Who’s your favorite opponent (villain or hero) who’s fought Wolverine? Why?

ND: Sabretooth is the obvious, and perhaps best, answer here.


But, I’ll also say Cyclops, as the struggle for Jean Grey’s heart has always made for an interesting story that pits the X-Men’s natural leader against the team’s most popular character.


GP: Omega Red, primarily because Jim Lee’s X-Men series introduced me to the greater X-verse, but also because of one of the great character designs of the 1990s. I loved the look of this guy, and the fact that he was basically a Soviet version of Wolverine who happened to be even more powerful. It was always interesting seeing how Wolvie would overcome this bigger, badder foe with the crazy tentacles and seemingly endless strength. Honorable mention to Cyclops, because I always like watching Logan put him in his place.


TW: I’ve always enjoyed Wolverine/Hulk throw-downs. Wolverine started out as a Hulk ‘villain’, though he was really more of a Canadian government operative just following orders (waaaaaay back in 1974’s “Incredible Hulk” #181), and both characters go all-out. I particularly enjoy the battle between them in the Peter David/Todd McFarlane-created “Incredible Hulk” #340.


In your opinion, what artist has drawn the definitive representation of Wolverine and why?

ND: Frank Miller’s Wolverine, for better or worse, will always be the one that I think of first, with Jim Lee’s coming a close second. Miller takes the cake, though, because even though the Lee-inspired animated series was my introduction to the character, when I close my eyes and think of Wolverine, the first thing that pops in my head is the iconic cover to Wolverine #1.


GP: Jim Lee. He’s the artist who introduced me to the world of the X-Men, and when I close my eyes, his character designs are the ones I think of when I think “X-Men.” He specializes in drawing these big iconic figures, and his Wolverine kept the Clint Eastwood qualities of Byrne’s but managed to incorporate some of the more physically imposing elements of Miller’s.


TW: Definitive? It’s gotta be John Byrne. He took the early designs of John Romita Sr., Herb Trimpe, and Dave Cockrum and gave Wolverine a much more modernized, dynamic and fiercer look. His art is what I think of when I picture Wolverine. I’m also a big fan of Byrne’s brown and tan costume with the thick red belt that debuted in the Byrne-drawn “Uncanny X-Men” #139.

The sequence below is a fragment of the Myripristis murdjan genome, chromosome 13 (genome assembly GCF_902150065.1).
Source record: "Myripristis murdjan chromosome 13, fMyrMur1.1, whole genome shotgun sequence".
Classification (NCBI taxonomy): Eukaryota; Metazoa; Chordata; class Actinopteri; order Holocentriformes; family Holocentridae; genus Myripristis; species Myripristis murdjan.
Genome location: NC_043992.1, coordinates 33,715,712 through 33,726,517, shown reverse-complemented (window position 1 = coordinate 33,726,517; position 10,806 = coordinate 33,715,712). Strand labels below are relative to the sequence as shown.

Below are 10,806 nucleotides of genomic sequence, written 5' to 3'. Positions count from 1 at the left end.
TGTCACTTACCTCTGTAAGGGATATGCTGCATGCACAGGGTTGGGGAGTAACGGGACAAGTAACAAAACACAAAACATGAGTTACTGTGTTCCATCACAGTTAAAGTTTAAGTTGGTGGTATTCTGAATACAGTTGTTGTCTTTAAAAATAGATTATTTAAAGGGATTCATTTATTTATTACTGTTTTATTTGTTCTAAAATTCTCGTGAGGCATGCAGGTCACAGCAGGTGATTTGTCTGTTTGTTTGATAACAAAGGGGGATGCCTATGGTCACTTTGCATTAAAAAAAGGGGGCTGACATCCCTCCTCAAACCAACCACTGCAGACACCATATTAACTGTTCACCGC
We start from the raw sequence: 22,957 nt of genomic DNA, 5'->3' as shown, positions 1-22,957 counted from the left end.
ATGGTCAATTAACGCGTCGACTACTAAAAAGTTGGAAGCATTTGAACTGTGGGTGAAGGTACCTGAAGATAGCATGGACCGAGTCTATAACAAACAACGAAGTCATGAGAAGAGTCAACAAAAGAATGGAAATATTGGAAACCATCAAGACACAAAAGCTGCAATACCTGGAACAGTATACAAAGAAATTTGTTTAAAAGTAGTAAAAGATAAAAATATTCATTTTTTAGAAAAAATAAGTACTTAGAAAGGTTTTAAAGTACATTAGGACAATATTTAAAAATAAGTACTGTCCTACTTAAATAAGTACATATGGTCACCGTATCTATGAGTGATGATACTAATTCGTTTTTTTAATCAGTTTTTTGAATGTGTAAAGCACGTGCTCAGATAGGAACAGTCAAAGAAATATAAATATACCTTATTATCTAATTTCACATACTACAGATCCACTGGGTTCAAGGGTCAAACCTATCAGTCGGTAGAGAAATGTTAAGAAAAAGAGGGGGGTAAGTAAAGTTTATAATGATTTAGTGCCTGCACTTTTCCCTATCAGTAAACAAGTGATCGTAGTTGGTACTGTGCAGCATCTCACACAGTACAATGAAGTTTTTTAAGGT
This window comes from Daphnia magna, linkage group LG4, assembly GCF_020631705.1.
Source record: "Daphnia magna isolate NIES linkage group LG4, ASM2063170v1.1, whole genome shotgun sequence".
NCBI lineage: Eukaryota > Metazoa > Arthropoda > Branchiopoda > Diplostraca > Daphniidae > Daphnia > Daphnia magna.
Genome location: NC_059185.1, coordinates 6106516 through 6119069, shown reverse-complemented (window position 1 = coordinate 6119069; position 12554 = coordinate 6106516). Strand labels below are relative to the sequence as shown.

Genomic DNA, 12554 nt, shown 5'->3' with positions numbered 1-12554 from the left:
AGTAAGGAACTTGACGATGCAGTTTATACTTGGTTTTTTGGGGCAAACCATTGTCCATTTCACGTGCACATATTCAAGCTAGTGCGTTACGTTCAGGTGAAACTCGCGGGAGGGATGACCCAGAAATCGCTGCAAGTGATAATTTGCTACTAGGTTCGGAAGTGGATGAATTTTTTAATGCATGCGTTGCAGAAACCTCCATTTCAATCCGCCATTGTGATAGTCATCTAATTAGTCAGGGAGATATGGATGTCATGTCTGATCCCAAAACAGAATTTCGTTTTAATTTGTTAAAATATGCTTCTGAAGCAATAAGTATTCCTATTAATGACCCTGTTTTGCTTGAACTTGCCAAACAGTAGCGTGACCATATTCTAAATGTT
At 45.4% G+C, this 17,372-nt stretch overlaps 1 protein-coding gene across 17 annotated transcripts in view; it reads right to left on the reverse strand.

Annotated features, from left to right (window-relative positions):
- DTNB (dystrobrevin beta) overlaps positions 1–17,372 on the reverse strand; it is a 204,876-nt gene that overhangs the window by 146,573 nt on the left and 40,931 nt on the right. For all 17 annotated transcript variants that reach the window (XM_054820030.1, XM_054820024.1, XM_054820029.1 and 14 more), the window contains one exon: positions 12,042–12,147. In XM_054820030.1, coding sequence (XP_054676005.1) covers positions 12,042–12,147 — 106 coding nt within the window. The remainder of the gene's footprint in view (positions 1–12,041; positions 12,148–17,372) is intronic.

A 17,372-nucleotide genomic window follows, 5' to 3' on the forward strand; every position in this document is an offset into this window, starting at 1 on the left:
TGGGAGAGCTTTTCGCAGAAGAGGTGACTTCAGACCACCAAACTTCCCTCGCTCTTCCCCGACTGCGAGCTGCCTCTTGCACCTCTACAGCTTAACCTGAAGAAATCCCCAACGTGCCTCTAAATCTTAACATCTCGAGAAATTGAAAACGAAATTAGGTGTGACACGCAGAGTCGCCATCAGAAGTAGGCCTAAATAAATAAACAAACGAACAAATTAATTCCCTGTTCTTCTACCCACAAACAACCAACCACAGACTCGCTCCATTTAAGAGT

Though perhaps not ‘definitive’ versions, John Romita Jr. and Arthur Adams each drew a hell of a Wolverine too.


Is there any artist whose Wolverine interpretation you dislike?

ND: Joe Madureira. I pretty much hate this guy’s art all the time, and the recent announcement that he’ll be working on a Wolverine book has him fresh on my mind.


GP: Roberto Flores represented everything I hated about the late ’90s manga/anime influence on comics. Just atrocious drawings and Wolverine looked even worse than the rest of the X-characters. And yes, I base this solely on X-Men Annual 1996. But I’ll throw in most artists of that particular era.

(editor’s note: Luckily for Greg, no interior artwork for X-Men Annual 1996 exists online.  Bernard Chang’s cover is decent enough.)


TW: Luckily, Rob Liefeld hasn’t drawn much Wolverine in his career. I totally despised Al Milgrom’s handling of the art in the “Kitty Pryde & Wolverine” mini-series back in the day. Milgrom’s art was stiff and awkward and his Logan looked like he was drawn by a 10-year-old. That mini-series and some of the more freakish depictions of the feral Wolverine (Madureira, Kubert) remain my least favorite interpretations.


Do you like Hugh Jackman’s portrayal of Wolverine? Who else do you think could’ve possibly played him better than Jackman?